When pricing a customer relationship management (CRM) solution, it’s easy to get “sticker shock.” Every step of CRM implementation—from planning to software customization—seems to come with an eye-poppingly huge price tag.
So is it any wonder that so many companies award their CRM contracts to the lowest bidders, in an effort to keep those upfront costs low? Then these same companies are shocked when their low-cost, inadequately designed CRM system completely fails within three months of launching it.
Here’s the thing: Great CRM isn’t cheap. But that doesn’t mean it has to be needlessly expensive. In this post, we’re going to look at four important ideas that will help you save money during your CRM implementation.
Don’t rush the planning stages of your CRM. Every business has its own unique requirements, workflow considerations and technical challenges. It’s not enough for your CRM to simply be “functional.” It needs to be specifically catered to your company’s needs.
This effort requires extensive planning, which includes creating a clear strategy and achieving your company’s CRM goals. Thankfully, crafting this strategy is one of the most cost-effective parts of the CRM development process. By planning out the exact features, modules, and technical resources your CRM system needs, you can save a substantial amount of money when you actually need to build it.
Currently, CRM software developers are in an arms race with each other. If one CRM publisher adds a new feature to its software, all of its rivals will race to develop their own versions of that feature, except they’ll make it bigger and offer more customized options. But even the default versions of most CRM software can get bloated, which means you could end up with hundreds of plug-ins, add-ons, modules, and other bells and whistles.
Many companies only need a few specific features and modules to accomplish their CRM goals. While it can be tempting to turn on every possible CRM feature, it’s important to remember that this tendency can add a significant amount of time and expense to your development. If your CRM doesn’t truly need a specific feature, don’t waste your money on it.
As the old saying goes, “When all you have is a hammer, everything looks like a nail.” One of the real risks involved in CRM planning is that it starts looking like a solution to everyone’s problems.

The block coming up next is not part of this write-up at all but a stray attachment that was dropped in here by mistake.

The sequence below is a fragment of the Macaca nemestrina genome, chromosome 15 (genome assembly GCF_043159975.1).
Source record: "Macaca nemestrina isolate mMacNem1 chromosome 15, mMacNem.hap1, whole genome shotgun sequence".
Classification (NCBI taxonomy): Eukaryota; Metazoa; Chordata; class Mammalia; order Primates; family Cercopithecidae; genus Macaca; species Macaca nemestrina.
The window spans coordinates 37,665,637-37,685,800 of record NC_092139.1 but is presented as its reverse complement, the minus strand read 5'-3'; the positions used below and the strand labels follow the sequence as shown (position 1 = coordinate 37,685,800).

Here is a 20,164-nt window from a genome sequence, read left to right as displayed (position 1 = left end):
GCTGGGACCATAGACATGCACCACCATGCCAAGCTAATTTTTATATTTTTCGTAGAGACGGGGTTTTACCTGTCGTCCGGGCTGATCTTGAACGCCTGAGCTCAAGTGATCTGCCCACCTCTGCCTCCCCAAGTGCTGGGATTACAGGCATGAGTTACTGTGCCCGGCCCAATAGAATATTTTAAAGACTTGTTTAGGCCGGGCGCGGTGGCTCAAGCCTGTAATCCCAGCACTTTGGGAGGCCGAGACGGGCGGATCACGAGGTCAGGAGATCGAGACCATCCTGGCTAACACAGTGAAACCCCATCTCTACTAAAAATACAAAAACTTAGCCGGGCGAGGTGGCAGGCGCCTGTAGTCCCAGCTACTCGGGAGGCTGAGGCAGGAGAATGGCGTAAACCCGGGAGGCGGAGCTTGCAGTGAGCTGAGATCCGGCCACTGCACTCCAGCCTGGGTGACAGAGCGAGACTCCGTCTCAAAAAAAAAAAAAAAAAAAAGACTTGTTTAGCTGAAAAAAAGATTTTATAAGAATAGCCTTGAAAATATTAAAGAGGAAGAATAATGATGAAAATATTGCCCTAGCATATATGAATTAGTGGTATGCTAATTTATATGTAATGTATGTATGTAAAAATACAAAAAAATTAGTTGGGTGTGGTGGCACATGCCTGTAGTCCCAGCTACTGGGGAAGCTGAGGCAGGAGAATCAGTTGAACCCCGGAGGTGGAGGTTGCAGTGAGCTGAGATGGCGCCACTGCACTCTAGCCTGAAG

Your CRM project may have started out as a way to empower your sales staff by giving them better tools for managing leads and driving growth. But then customer service heard about your new CRM system. And then tech support wanted in. The end result could be an incredibly complex, expensive project that could take years to complete.
There’s no reason why a CRM implementation needs to be a one-and-done kind of project. The first phase of the project can be dedicated to the needs of the sales team. While the second phase may happen months later, it will eventually involve adding new features and modules that the customer service team can use. Then during the third phase, tech support gets their features. One huge benefit of this approach is that it allows the company to spread out the costs of development, which will substantially reduce the initial price tag.
One of the biggest reasons why CRM systems fail is a lack of buy-in from end users. If a CRM’s interface is confusing or counterintuitive, your workers may do everything in their power to avoid using it. It they can, they’ll do things the old way. And if they can’t, they’ll simply use it in a roundabout, inefficient way that potentially doesn’t work anyway.
While this tendency may not seem risky at first, it’s an extremely common problem during CRM implementations. Around 65% of all CRM projects fail due to poor user adoption. Nothing is more expensive than a failed CRM implementation.
If you bring end users into the CRM testing process, you empower them to contribute to the user experience of the CRM. This strategy will help streamline their workflows, and it will make the system more intuitive to use.
Your workers will use your new CRM system if it obviously saves them time and makes their jobs easier. So it’s essential for you to schedule adequate time to train your workers on the new system. The last thing you want to do is give workers the bare minimum of instruction on the new system, then force them to use it on-the-job. Continued education is the best move forward. Training is cheap, but hiring new employees isn’t.
In order to get CRM implementation right, you have to work with consultants who will bring both expertise and experience to the table. You need to allot the time it will take to properly plan, test, and train your employees. Yes, proper implementation will probably cost your company more than it would prefer to pay. But it will also work as designed from the moment it’s turned on. Since a well-planned, well-designed, well-tested CRM will last for many years, it will pay for itself several times over.
To learn more about cost-effective CRM solutions for your company, contact Faye for a free consultation.